Oak Park Celebrates Opening of School Financed by Bonds
Six months after Oak Park voters authorized a $40-million school bond issue, voters statewide passed the landmark tax-cutting measure Proposition 13, which eliminated that sort of fund-raising tool.
The near-unanimous approval almost 11 years ago by the about 500 voters who lived in the eastern Ventura County community paid off Tuesday as students and district officials celebrated the opening this fall of Oak Hills Elementary School.
The November, 1977, bond issue has enabled the Oak Park Unified School District to keep pace with growing student enrollment, which this fall rose to about 1,360 kindergarten through 12th-grade students, about 20% more than last year. The unincorporated community has about 8,000 residents.
The Oak Hills school, at Kanan Road and Churchwood Drive, is one of a small number of California public schools built without state assistance, state education officials said. The district also used the bond money in previous years to build a high school and a temporary junior high school.
“Only a very few districts are able to do that,” said Henry Heydt, coordinator of the state Department of Education’s school facilities division. “And for the rest, we’ve got almost a $3-billion backlog of applications for new school facilities, plus another $3 billion in new schools are going to be needed in the next five years.”
Districts typically must wait at least three years before receiving state funds for new schools, Heydt said.
Remaining Bond Money
The nearby Las Virgenes Unified School District and the Newhall and Sulphur Springs unified school districts in the Santa Clarita Valley have each opened an elementary school this fall built with local funds that include money left over from bond measures passed before Proposition 13. But the Newhall and Sulphur Springs districts have used the last of their bond money for those projects and must apply for state funds in the future, district officials said.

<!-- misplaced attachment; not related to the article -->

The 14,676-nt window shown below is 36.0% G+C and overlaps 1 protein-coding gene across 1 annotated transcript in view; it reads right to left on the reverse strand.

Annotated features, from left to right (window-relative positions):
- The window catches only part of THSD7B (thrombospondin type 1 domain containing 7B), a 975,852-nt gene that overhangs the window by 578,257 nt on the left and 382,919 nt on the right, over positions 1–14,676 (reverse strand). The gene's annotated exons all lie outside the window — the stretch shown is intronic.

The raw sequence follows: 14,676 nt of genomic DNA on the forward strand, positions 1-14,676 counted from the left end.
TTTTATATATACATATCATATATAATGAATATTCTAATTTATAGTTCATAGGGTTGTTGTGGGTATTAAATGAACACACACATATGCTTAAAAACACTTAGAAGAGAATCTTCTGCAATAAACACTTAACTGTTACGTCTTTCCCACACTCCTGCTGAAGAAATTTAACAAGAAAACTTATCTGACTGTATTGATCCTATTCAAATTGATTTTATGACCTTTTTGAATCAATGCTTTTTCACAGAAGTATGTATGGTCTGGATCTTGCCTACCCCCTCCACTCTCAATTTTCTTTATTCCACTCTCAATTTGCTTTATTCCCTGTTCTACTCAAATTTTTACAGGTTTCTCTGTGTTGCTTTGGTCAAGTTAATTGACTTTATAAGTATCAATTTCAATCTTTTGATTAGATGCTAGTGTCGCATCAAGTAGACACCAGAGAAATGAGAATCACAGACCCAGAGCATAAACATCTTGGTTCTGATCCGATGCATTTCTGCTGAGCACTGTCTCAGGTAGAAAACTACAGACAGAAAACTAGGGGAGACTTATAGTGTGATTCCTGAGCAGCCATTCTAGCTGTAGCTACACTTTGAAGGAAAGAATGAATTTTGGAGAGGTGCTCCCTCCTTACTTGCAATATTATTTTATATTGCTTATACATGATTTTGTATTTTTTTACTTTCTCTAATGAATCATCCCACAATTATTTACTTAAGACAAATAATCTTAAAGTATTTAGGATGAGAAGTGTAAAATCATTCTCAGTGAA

The Oak Park district spent about $3.3 million to build its new school, Supt. Marilyn Corey said, which leaves about $30 million in bond money for future school construction. Its Medea Creek junior high school is scheduled to be completed in three years.
Proposition 13, approved by voters in 1978, restricts the ability of school districts to raise or create taxes to pay for new schools. Nine years later, voters approved a statewide ballot measure that reinstated the power of school districts to raise money for new schools through bond elections.
About 60 of the state’s more than 1,000 districts have approved such measures since then.
When Oak Park voters approved their bond issue, “Proposition 13 was the farthest thing from our minds,” said school board member Pat Manning, who was first elected when the district was formed in 1977 and campaigned in favor of the school bond issue. “We were just desperate to have our kids housed closer to home.”
Junior high school and high school students living in Oak Park were bused to Simi Valley schools during much of the 1970s, rides that took an hour and longer, Manning said. She said she could not have predicted that the district’s successful bond election would save it from the financial trauma suffered by other growing districts after Proposition 13 passed.
Because of rain Tuesday, the school’s opening-day celebration was moved inside. Students sang for district officials and parents, and fidgeted impatiently through several speeches in the school’s auditorium. Afterward, Manning said students at the new school “are lucky to be in a district where residents had some foresight.”